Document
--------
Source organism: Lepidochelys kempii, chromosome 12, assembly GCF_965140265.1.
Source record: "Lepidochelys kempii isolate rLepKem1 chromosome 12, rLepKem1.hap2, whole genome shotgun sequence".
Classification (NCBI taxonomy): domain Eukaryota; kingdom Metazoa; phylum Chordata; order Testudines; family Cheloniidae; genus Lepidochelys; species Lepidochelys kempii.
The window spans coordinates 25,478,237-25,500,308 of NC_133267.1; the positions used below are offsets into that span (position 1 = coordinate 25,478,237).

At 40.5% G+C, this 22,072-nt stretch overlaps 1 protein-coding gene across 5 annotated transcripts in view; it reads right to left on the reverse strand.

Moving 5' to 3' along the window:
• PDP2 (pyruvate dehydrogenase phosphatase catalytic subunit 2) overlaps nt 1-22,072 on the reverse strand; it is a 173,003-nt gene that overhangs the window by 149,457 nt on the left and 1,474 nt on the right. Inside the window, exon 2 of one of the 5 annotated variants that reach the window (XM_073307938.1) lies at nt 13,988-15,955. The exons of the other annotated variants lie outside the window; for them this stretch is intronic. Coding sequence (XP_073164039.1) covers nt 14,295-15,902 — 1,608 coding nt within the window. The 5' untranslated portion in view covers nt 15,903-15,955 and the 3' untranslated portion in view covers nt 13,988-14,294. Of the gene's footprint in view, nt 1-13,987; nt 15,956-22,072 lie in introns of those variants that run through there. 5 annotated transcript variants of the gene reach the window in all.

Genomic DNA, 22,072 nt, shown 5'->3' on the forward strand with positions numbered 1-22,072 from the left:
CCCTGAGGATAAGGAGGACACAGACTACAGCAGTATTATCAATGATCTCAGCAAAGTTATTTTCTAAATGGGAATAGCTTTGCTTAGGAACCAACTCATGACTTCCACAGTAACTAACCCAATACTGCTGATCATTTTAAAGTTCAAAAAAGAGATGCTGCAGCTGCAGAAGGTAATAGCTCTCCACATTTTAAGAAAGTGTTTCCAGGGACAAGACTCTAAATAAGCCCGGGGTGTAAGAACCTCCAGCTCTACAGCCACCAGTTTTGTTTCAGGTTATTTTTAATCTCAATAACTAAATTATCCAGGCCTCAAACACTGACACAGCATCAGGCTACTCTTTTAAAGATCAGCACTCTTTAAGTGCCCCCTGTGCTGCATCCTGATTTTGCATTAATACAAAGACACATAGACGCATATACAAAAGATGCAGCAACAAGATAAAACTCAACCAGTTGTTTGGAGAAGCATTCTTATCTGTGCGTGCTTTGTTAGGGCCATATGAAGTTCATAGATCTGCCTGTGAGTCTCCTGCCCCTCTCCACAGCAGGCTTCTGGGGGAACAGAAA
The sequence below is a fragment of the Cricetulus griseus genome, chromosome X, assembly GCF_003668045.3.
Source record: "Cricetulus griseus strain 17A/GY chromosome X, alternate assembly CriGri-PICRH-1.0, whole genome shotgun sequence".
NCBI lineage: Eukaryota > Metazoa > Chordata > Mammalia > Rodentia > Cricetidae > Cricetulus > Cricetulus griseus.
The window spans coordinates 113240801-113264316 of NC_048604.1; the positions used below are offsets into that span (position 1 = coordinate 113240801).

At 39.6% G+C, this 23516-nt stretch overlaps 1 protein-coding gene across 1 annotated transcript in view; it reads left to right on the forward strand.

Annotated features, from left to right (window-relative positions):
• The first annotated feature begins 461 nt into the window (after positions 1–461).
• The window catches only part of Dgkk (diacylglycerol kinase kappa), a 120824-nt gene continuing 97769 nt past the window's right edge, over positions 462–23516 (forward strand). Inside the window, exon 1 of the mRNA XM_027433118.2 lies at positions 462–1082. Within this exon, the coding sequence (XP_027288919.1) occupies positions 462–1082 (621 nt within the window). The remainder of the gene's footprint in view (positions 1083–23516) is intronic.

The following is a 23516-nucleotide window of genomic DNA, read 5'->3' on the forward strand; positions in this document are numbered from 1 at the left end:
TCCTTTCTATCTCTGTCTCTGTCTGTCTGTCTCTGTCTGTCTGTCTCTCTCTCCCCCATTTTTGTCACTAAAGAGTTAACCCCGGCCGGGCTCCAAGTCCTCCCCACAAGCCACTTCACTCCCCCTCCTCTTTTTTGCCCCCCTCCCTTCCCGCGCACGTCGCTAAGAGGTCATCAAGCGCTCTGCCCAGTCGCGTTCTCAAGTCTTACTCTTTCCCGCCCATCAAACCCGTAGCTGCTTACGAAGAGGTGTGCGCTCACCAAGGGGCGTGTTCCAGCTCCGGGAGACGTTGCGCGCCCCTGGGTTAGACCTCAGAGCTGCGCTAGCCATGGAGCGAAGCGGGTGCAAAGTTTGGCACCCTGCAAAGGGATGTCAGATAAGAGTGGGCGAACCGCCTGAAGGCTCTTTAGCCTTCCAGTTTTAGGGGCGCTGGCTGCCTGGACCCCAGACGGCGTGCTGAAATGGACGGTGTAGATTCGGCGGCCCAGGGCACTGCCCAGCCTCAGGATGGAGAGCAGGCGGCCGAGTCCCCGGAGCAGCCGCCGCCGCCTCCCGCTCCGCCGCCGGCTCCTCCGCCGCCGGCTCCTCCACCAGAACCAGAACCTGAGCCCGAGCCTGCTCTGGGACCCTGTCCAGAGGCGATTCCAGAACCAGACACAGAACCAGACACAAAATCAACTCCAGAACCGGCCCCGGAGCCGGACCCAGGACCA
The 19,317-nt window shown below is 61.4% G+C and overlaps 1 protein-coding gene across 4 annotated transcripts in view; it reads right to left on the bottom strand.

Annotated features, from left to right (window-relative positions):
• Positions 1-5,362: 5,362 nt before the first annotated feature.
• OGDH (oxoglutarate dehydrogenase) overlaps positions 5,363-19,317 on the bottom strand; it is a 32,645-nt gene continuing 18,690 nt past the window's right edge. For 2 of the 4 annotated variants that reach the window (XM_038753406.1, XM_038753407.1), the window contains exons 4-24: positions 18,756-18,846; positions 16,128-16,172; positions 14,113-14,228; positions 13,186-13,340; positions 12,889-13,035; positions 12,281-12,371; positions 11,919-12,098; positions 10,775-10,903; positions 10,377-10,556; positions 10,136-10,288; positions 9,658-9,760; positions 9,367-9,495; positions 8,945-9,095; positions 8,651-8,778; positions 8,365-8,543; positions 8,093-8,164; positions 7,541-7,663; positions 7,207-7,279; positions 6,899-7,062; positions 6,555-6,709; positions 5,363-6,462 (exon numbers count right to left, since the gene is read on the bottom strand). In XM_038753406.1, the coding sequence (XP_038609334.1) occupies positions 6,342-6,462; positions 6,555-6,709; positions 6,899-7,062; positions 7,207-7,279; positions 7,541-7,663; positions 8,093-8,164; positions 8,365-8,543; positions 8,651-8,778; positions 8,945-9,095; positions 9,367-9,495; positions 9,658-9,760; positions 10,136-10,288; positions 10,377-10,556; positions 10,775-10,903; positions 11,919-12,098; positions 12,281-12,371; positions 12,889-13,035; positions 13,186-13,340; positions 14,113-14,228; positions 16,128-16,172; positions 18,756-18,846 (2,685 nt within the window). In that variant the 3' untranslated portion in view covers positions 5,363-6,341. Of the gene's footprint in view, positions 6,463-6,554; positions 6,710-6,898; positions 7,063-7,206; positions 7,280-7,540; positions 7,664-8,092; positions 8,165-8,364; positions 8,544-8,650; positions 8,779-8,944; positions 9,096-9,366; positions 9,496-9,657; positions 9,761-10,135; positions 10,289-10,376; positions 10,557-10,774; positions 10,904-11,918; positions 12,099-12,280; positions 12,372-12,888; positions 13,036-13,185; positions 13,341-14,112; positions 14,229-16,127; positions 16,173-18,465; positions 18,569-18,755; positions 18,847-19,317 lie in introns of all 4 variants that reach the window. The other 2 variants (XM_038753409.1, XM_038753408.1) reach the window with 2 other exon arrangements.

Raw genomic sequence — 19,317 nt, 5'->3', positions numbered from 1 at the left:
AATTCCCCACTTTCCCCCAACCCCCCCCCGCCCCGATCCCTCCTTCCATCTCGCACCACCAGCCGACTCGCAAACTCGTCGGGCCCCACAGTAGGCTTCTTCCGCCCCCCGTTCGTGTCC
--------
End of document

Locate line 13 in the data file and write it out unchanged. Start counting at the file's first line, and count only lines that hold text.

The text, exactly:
The window spans coordinates 113240801-113264316 of NC_048604.1; the positions used below are offsets into that span (position 1 = coordinate 113240801).